Defend Your Rankings
Players ranked higher or lower than the rest of the group that weren’t covered above.

Tommy: DJ LeMahieu (ranked 7th overall) – LeMahieu is the every day second baseman for the Colorado Rockies. Need I say more?  I will anyway. He was successful on 23-26 SB attempts last year, and although he does not hit the ball in the air often, his 290 foot average fly ball distance suggests that he is capable of a couple more than 6 HRs in Coors Field. Even if he regresses a little in the SB department, owners should expect an average near .300, about 25 combined HRs + SBs and healthy counting stats. LeMahieu was the sixth most valuable second baseman last season, and I see no reason he can’t produce similar numbers. LeMahieu is one of many reasons why you should not reach for Altuve or Gordon.

Kevin: Daniel Murphy (ranked 7th overall) – Everyone remembers his crazy power surge in the playoffs, but he hit 10 HR in the second half too. I’m not positive it’ll hold up for a full year, but a .290, 20 HR season isn’t out of the question.

Neil: Dee Gordon (Ranked 8th overall) – How do I hate Dee Gordon this year?  Let me count the ways… I am calling extreme outlier on Gordon’s .383 BABIP from last year, especially considering it was accompanied by a 21.5% line drive rate and 17.6% hard contact rate.  A corrected BABIP in the .315-340  range should get his 333/359/418 line down to something like 275/310/375.  That in turn will lead to a reduction in his 88 runs to somewhere in the 70 range.  And, might I remind you that while Gordon is a prolific base stealer, his success rate was only 74% last year.  He will be one year older, and if his success rate continues to drop he might run less.

So with your 3rd or 4th round pick you might be looking at 275/310/375 with 2 homers 30 RBI 70 runs and 40 steals.  Billy Hamilton had a .264 BABIP last year that has nowhere to go but up and will likely duplicate those numbers (with more steals probably).  I’d rather grab him several rounds later.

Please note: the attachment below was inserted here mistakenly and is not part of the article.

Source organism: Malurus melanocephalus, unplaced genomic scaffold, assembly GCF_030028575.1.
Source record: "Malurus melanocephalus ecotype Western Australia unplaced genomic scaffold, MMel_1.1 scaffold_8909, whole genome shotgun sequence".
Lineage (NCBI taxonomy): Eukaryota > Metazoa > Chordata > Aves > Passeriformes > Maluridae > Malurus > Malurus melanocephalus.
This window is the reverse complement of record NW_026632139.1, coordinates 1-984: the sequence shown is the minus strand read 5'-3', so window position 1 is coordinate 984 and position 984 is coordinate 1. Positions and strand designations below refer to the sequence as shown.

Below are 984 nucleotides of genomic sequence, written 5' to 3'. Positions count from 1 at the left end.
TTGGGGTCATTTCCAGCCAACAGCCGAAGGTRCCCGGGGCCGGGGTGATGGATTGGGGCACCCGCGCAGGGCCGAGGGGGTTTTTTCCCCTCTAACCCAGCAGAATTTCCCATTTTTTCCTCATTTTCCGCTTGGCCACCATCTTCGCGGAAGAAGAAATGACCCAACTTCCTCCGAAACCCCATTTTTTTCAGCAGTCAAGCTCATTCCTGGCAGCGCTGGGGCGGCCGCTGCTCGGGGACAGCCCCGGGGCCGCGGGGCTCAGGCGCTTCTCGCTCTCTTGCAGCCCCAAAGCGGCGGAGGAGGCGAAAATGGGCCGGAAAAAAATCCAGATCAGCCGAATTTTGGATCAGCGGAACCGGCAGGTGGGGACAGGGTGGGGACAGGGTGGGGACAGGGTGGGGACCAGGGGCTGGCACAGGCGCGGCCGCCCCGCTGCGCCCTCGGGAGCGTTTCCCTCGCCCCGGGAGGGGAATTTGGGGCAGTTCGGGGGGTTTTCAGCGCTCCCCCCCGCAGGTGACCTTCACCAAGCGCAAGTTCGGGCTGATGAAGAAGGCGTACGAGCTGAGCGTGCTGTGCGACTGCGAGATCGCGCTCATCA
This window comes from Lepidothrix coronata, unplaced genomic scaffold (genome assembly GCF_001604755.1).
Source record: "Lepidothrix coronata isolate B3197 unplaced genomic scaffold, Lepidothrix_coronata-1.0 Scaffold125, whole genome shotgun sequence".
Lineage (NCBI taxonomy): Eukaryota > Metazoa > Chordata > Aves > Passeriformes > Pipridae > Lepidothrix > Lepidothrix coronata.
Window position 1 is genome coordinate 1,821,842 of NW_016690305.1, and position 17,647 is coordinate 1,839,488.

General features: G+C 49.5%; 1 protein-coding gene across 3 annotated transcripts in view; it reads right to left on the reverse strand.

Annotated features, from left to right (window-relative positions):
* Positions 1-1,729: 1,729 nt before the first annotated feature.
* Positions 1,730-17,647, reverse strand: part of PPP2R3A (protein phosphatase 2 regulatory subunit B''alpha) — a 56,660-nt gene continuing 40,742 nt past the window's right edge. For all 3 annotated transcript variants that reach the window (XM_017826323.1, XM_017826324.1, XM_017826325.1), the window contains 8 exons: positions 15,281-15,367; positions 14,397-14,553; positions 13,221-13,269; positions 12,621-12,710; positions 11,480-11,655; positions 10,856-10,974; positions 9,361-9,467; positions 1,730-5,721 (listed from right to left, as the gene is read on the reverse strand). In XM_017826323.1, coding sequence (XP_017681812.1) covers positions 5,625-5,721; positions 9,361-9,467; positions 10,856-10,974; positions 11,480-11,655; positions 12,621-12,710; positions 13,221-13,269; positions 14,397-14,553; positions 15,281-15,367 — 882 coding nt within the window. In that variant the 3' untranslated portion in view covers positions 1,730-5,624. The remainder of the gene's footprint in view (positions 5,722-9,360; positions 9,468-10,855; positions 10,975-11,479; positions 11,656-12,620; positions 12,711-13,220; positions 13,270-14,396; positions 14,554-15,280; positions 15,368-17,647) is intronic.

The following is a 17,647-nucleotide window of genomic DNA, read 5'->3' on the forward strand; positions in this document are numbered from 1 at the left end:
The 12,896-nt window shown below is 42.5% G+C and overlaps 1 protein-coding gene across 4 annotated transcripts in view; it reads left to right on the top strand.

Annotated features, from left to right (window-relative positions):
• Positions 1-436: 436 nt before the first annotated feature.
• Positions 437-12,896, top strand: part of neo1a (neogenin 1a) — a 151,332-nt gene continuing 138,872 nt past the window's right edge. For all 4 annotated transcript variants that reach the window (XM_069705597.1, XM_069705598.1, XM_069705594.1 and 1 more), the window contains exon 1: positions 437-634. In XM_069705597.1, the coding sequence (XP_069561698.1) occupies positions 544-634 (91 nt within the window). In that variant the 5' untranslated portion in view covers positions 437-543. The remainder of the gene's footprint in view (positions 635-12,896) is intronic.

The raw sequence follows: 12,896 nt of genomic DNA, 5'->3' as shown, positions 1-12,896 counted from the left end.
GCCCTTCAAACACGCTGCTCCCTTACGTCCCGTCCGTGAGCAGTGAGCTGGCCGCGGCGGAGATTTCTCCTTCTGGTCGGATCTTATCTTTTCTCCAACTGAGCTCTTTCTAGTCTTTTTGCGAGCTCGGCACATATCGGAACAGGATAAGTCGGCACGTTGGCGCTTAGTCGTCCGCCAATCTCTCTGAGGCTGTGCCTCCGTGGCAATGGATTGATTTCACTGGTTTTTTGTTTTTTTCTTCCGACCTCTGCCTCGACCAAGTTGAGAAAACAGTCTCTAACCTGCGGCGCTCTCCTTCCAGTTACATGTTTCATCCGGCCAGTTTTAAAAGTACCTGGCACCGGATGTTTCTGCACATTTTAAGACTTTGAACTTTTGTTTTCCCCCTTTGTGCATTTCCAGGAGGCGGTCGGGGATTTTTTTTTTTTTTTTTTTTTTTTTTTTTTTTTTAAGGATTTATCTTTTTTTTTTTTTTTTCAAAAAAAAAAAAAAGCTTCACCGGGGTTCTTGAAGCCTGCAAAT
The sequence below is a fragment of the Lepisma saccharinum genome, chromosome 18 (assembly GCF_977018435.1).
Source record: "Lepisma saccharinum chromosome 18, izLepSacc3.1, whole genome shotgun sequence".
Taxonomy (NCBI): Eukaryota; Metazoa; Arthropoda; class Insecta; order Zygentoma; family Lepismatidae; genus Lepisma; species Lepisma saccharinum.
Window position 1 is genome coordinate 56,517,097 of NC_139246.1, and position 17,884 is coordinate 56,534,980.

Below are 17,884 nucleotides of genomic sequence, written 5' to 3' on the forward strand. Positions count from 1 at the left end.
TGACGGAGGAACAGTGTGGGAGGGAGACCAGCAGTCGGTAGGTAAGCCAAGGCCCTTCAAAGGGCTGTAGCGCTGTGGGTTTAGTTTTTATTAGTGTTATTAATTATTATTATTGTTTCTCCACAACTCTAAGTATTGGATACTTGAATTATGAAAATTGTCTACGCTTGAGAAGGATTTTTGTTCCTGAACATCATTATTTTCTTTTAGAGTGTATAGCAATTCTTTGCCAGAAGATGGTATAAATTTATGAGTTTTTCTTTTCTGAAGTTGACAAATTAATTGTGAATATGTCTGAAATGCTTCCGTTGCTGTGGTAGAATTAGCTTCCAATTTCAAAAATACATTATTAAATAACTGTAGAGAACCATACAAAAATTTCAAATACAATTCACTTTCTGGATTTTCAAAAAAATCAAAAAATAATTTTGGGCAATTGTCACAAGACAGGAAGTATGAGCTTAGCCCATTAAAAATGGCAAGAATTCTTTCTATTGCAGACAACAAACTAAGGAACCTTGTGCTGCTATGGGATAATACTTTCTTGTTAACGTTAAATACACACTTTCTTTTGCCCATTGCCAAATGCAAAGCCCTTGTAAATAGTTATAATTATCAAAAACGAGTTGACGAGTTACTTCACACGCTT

Neil:  Dustin Pedroia (Ranked 5th overall) – Pedroia hit .291/.356/.441 with a very sustainable .308 BABIP last year.  Pro-rated to 162 games he would have hit 21 homers, had 80 runs and 73 RBI.  The Red Sox offense as a collective last year underperformed, and I think they will be top 2-3 in the AL this year.  Look for a full season from Pedroia with 85+ runs, 15+ homers and something like a 300/360/450 line.  You all can have Dee Gordon.  I’ll take Dustin Pedroia.

That Wraps up our Second Base rankings. Check back next week as we bring you our top 25 Third Base options for the 2016 season.


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2 thoughts on “2016 Second Base Rankings – Top 25”

  1. It’s obviously questionable if Profar will play at all in Rangers this season, but if traded or Rangers get injury riddled I could Profar as the ultimate lottery ticket for 2B this year. Floor is LOW(!) but the upside is insane. Would you agree?

    1. Olssox, he had talent going into his rookie year, as a #1 prospect type. But he essentially did not play two full seasons, plus you have to note those injuries and whether there are lingering effects (or likelihood to repeat injury). Also, if you read the site much, you’ll know I’m pessimistic on rookie talent, and Profar didn’t exactly impress in his first showing. I do not consider him a lottery ticket this year. He has to play in 2016 for me to put value on him in 2017. I don’t give him much of a chance to magically explode and look like the #1 prospect guy we saw in the minors (3-4 years ago!). First, he has to be healthy. Second, he has to play well enough as a utility to warrant getting playing time. Third, he has to be traded, or there has to be an opening in Texas, for him to get that playing time. Too many red flags here. I say check back in 2017 for any sleeper potential.